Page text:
China city allows sale of condoms in schools, parents worried
A Chinese city's move to allow the sale of condoms in middle schools in an effort to combat HIV/AIDS has sparked concerns among parents about teenage sex
Beijing: A Chinese city's move to allow the sale of condoms in middle schools in an effort to combat HIV/AIDS has sparked concerns among parents about teenage sex.
Parents fear that a decision by health authorities in Xi'an city allowing middle schools to sell condoms on campuses will promote teenage sex. The move aims to curb an increase in HIV/AIDS cases.
"The decision was made by the provincial government after in-depth research and careful studies," Ma Guanghui, director of northwestern Shaanxi's provincial health and family planning committee's disease control office, told state-run China Daily today.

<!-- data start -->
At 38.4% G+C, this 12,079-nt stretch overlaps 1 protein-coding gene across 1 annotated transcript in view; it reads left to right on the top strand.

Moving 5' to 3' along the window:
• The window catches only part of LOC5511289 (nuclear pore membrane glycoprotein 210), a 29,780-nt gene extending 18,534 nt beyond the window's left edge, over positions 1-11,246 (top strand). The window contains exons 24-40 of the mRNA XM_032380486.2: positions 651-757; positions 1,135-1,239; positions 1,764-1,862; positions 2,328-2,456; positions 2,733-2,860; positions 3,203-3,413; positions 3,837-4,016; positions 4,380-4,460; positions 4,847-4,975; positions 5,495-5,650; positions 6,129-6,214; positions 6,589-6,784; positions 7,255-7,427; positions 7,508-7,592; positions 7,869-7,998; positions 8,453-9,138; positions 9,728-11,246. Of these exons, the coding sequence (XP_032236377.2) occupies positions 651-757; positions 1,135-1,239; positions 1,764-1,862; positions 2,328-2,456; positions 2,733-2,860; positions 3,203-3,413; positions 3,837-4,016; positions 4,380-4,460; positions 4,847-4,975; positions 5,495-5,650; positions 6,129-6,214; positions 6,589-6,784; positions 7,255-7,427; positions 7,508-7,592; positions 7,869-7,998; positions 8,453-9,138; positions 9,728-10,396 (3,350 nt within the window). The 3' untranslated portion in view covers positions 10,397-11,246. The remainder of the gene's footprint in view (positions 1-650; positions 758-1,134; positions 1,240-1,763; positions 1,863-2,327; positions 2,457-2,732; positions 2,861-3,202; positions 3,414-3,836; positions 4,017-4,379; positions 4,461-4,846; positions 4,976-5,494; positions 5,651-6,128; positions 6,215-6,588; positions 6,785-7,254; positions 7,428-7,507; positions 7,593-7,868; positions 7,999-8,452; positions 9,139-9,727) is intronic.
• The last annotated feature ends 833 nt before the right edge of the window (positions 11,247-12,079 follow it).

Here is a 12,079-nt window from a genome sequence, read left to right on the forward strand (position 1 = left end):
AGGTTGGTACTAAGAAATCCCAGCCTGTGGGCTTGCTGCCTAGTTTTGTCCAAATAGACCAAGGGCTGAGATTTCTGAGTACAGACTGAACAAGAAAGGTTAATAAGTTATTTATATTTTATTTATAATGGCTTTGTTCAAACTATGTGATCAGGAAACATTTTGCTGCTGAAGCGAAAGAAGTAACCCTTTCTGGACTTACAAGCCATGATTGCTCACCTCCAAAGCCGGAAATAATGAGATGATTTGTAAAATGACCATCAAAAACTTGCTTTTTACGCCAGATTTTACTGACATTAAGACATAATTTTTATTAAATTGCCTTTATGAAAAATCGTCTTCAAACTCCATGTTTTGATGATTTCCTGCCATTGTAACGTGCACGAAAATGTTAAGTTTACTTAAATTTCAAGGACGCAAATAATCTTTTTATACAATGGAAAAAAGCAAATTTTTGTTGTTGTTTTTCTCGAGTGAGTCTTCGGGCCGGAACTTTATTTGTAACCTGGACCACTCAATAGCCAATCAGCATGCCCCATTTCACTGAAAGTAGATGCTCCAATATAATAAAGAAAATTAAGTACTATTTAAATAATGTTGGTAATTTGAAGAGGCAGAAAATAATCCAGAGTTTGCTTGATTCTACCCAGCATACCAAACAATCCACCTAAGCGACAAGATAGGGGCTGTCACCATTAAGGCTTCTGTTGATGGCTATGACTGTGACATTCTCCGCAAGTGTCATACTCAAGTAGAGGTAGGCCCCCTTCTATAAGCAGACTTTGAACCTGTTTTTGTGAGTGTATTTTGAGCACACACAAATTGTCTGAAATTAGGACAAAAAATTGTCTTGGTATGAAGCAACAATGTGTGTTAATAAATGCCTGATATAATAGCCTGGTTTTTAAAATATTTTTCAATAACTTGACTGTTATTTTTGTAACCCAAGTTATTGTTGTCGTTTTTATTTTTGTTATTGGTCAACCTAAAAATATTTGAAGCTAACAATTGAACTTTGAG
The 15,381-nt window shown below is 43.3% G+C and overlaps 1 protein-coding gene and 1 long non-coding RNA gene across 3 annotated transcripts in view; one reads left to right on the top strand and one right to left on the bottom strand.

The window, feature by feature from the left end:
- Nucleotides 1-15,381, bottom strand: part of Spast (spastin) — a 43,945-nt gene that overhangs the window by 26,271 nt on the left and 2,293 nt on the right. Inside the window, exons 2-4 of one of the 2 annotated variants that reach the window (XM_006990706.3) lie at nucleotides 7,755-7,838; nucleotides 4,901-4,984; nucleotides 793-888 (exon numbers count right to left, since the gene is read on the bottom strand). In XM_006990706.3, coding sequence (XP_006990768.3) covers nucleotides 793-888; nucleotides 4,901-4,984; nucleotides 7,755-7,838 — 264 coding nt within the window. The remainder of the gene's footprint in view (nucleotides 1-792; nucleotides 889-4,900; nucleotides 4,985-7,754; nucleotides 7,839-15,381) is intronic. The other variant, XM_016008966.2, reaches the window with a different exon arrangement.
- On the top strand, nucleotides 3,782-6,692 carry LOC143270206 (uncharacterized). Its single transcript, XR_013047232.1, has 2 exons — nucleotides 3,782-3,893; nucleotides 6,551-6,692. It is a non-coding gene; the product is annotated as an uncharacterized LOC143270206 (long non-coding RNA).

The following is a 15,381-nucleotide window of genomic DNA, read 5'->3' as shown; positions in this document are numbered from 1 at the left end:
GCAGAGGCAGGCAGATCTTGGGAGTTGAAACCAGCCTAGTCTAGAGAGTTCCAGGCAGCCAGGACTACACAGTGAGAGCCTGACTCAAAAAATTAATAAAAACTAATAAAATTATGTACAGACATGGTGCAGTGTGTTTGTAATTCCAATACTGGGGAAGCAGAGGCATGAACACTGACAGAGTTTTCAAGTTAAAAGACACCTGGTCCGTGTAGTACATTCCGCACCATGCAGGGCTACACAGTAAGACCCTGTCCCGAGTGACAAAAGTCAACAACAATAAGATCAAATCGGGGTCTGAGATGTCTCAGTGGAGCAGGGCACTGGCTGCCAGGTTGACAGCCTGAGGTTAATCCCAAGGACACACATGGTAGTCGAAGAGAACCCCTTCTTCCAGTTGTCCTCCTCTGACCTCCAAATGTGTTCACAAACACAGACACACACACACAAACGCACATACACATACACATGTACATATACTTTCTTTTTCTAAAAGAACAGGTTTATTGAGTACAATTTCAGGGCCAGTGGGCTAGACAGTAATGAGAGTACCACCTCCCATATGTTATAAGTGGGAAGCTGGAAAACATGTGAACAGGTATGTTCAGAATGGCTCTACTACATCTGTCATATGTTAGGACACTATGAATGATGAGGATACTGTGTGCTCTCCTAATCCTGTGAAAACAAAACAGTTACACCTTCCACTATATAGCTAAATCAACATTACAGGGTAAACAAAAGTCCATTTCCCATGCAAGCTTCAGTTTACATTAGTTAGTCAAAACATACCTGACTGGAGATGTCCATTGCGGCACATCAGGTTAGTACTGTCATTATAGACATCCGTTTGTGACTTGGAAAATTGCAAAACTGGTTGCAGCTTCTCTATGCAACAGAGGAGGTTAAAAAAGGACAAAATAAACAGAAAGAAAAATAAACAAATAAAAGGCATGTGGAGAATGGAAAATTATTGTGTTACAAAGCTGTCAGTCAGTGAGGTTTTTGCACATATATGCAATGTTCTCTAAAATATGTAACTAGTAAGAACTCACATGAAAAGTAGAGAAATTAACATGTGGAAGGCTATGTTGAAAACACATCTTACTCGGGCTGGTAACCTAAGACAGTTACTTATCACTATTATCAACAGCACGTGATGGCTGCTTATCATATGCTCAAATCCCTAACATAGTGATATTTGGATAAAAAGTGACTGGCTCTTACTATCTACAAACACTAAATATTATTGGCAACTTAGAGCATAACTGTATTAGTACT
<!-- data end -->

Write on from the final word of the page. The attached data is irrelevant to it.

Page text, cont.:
China has seen an increase in the number of HIV/AIDS cases among people aged 15 to 24 in recent years. In 2008, the country reported 482 HIV/AIDS cases involving people in that age group, but the number rose to 1,387 in 2012, according to the National Centre for AIDS and Sexually Transmitted Disease Control and Prevention.
The latest policy has triggered controversy in Xi'an. A woman in the city surnamed Wu, whose son will enter junior high school in September, said, "It is not suitable to sell condoms in middle schools". But another Xi'an resident surnamed Xie, whose son is a third grader at a junior high school, supported the measure. "I think it is necessary to protect students from sexually transmitted diseases and pregnancy, because sex is not rare among high school students nowadays," Xie said.
Liu Ling, deputy director of Shaanxi provincial health and family planning committee, said AIDS prevention and control work is at a critical stage in the province. Shaanxi has set a target for new HIV infections to fall by 25 per cent by the end of 2015, compared with the level in 2010.
Selling condoms in middle schools is part of the effort to achieve this target, Liu said. AIDS prevention education would also be improved in schools and anti-AIDS courses added to the curriculum, he said.